Hi, everyone. "Moriarty" here with some Rumblings From The Lab...
This is the sort of review I love printing the most. Someone sees something that’s just not on the hype radar and falls in love and has to shout it to the world. What could be more pure than that?
Dear Mr. McWeeny,
I am a longtime admirer of the site you and Knowles have built, and read with keen interest your reviews and reports. Bear with me on this. While I am assuredly a geek, prone to fits of cool-giggles and antic raving, I like to think that most of the time, I can keep my head on straight. If a film wows me, I tend to consider it before praising it to the heavens. All of this is by way of preface to what I am about to say now:
Veteran director Seijun Suzuki's new film Princess Raccoon, making its North American debut about four hours ago at the New York Asian Film Festival, is the most jaw-droppingly insane, hilarious, sweet, beautiful and tuneful film I've seen in many moons. It is a crowning work for the aging, ailing auteur, a valedictory, joyous lap around a century of Japanese cinema and Eastern and Western music. This is no old man's movie. This is the work of a man dementedly drunk on the beauty of movies and myth. I. Fucking. Loved. This. Movie. And if you have a heart in your chest and an inner child that hasn't been suffocated by decades of cynicism, you will love it too.
All right. Hang on, let me try to get my fingers around what I just saw tonight. Princess Raccoon (or, to its native audiences, Operetta Tanuki Goten , which translates as "Operetta Raccoon Palace") is the story of the overly handsome Prince Amechiyo (Jo Odagiri), banished by his wicked father for being handsomer than he (the King learns this from an oracle that seems to be a bowl of soup), thereafter falling in love with the luscious Princess Tanuki (Ziyi Zhang), leader of a community of woodland sprites. The Princess, for reasons best known to Suzuki, speaks Mandarin Chinese, while everyone else speaks Japanese. No matter, Amechiyo understands her, and love blooms instantly. Through convolutions familiar to any reader of myth, the essentially Bhuddist Tanuki Palace comes under threat by the King and his hardline Catholic beliefs. How it all falls from there is even more gonzo.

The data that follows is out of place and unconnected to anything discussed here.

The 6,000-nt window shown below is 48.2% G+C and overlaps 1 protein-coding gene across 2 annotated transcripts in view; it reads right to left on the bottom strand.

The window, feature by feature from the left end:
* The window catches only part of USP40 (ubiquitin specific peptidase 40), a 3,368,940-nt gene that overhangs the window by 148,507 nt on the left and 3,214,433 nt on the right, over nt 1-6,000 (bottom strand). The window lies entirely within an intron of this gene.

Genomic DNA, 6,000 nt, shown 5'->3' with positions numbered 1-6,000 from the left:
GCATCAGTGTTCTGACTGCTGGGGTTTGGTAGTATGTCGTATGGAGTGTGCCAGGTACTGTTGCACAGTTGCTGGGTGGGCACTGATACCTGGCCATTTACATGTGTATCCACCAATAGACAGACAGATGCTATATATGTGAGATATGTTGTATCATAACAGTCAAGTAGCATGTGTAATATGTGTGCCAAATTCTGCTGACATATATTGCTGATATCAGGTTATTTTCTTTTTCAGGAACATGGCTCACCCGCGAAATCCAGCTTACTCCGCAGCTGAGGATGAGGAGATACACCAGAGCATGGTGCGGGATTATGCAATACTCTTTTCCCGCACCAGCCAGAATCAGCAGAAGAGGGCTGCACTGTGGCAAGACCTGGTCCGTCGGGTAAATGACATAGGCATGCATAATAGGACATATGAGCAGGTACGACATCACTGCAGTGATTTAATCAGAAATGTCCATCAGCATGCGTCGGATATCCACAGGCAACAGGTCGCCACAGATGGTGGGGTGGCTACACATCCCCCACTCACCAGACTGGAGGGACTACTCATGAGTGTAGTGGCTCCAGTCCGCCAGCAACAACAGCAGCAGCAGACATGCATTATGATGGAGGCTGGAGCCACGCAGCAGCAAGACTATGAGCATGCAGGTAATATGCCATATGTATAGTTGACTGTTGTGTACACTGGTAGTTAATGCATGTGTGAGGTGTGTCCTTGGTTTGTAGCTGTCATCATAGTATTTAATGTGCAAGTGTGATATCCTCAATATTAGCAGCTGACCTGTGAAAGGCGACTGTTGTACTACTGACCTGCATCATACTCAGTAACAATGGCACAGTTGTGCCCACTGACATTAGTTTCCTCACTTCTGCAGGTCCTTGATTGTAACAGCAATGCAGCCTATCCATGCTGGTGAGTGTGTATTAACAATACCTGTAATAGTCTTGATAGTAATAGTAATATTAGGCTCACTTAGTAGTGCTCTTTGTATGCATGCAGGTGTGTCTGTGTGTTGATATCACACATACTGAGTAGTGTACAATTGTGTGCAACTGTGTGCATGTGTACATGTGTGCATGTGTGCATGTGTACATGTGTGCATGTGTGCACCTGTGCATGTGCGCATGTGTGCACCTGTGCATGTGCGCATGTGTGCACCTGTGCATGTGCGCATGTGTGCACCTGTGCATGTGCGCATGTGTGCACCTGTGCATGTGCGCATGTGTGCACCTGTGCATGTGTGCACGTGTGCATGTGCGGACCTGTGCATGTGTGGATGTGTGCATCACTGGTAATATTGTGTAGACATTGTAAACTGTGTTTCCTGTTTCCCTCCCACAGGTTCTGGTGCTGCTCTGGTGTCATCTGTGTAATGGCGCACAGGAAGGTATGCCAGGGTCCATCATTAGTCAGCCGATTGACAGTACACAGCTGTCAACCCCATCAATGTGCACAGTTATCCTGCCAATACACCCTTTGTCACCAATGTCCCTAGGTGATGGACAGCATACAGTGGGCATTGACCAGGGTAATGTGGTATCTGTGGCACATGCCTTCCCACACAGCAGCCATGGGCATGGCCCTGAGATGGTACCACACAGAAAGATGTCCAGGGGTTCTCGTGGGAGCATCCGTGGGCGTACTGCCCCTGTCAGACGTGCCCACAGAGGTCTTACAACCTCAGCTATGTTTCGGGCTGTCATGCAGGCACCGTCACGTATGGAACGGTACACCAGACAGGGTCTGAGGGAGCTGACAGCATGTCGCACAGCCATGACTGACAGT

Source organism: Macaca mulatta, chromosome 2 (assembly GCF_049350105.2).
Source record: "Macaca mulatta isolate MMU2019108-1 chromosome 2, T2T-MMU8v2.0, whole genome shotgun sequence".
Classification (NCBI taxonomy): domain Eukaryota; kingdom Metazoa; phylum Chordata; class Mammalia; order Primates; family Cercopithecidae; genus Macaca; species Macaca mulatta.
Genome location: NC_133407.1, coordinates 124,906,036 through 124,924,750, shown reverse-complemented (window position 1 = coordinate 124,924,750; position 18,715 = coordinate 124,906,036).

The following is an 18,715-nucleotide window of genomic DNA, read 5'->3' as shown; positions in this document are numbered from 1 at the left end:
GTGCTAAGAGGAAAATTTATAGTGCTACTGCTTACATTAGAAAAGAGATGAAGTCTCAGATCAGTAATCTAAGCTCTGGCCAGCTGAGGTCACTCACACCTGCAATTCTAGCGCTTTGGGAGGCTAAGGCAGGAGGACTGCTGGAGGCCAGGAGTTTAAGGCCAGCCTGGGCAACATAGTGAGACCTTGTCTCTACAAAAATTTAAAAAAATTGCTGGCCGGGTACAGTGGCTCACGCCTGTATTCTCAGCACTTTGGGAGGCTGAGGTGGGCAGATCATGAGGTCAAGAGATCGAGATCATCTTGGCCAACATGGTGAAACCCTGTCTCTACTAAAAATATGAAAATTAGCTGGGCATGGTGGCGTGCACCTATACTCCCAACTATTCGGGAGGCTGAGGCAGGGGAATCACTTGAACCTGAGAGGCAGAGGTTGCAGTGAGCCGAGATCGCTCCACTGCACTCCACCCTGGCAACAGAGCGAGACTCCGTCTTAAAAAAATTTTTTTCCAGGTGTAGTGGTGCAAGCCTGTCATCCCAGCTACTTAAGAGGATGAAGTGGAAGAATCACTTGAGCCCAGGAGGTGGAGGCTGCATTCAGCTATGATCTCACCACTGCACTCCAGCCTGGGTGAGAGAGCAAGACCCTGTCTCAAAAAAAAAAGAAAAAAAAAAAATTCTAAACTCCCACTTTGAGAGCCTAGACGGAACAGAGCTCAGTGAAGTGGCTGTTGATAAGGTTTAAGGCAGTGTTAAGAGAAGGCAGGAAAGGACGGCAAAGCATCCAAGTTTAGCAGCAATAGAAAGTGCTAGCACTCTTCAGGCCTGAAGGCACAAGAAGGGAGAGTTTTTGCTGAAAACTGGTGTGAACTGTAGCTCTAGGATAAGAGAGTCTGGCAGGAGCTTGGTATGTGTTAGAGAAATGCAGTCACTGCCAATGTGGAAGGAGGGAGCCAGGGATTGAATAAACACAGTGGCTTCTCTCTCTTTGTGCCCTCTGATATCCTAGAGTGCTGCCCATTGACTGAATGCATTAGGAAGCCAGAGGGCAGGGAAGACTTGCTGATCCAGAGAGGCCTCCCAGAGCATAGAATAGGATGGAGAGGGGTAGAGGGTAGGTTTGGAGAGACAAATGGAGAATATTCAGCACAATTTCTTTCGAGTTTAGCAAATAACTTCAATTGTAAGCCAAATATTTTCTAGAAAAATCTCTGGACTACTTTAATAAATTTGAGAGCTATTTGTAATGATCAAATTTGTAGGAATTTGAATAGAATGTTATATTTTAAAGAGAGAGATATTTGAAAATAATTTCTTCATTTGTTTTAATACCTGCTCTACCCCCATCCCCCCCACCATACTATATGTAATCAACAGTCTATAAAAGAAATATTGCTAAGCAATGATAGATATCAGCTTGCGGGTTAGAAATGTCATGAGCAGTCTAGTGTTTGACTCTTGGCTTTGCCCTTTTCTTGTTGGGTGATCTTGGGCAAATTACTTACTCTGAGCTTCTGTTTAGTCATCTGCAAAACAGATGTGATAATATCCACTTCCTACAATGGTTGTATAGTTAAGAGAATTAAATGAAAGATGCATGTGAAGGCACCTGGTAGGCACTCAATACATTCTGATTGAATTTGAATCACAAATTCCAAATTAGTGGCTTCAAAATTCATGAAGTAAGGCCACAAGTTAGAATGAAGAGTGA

The film informs us, from the outset, that this is not going to be a conventional ride. A twinkle-eyed farmer speaks directly to us as he sets two traps; never, he says, should a Tanuki fall in love with a man, nor vice versa. Perhaps cruelly, he sets two traps to ensnare one of each and thus begin the game. Far from being a distancing gesture, this delighted the crowd. Abandon all snarkiness, ye who enter here, Suzuki seems to be saying. And if you're going to follow a film that deploys every fakey theatrical trick in the book (painted backdrops, kabuki-esque posing, copious musical numbers), you'd best not be snarky. Wait, did I say musical numbers? No shit, Jack, this picture has opera, pop, glam rock and hip-hop numbers in it, all choreographed to the silly hilt. If you're not enchanted by Ziyi's beautifully sung ode to the handsome prince, delivered as she emerges from a waterfall, you'll surely be giggling with delight at the doped up, ska-ish theme of the Tanuki Palace, accompanied by hundreds of raccoon people at delerious play. A band of red-haired, whiskered musicians play wooden instruments and prance through the scene, and three adorable little raccoon girls provide extra vocal snazz. If this all sounds cutesy, then, well, it probably is. But it's delivered with such mind-blowing brio that you'll be too stoned to care. And you'll want the soundtrack instantly. The performers, in any case, are uniformly excellent, with Ziyi in particular a total vision, breathtaking to look at and listen to. They've all done their homework, and they're all acting in the house style: over-the-top but perfectly composed, like a pop art oil painting.
Favorite moments? Too many to count, really, but here are a couple:
The introduction of the film's deus ex machina, an all-healing amphibian called the Frog of Paradise.
A vengeful Ziyi flying on a cloud, crying "Thus loves a demon!" (Actually one of the most stirring things I've ever seen on screen)
The fickle weather on a mountaintop that forces the Prince to undress and dress repeatedly.
The giggling Prince of the Tanukis dancing about Amechiyo's bamboo cell.
The wonderful way in which Suzuki subverts tragedy at the film's end to produce unrivalled uplift.
Oh, hell, it's exhausting. But in a lovely way. I felt absolutely wasted by the end of the film, too, too bedazzled to think straight. There was a gentleman sitting next to me at the theatre, clearly annoyed at the gurgling child that I became within moments of the film starting. Every time I giggled in delight at the film's newest felicity, he glared at me. I think I speak for myself and the great Suzuki-san when I say, Lighten the fuck up or get the fuck out. If you're too poisoned to enjoy this, then you can fuck right off, chap. Top to tail, from lush design to clockwork animation, from glam-rock frog chant to psycho-wacked beachside sword fight, this is a stone-cold classic. It will enjoy a pride of place, once released on disc, on my shelf forever. And if I ever want to show my beautiful niece the magic of cinema, this is what I'm going to whip out.
Thanks, Seijun. At least one world just got rocked tonight, you cool, cool motherfucker. Long may you reign.
Call me Mr. Flibble.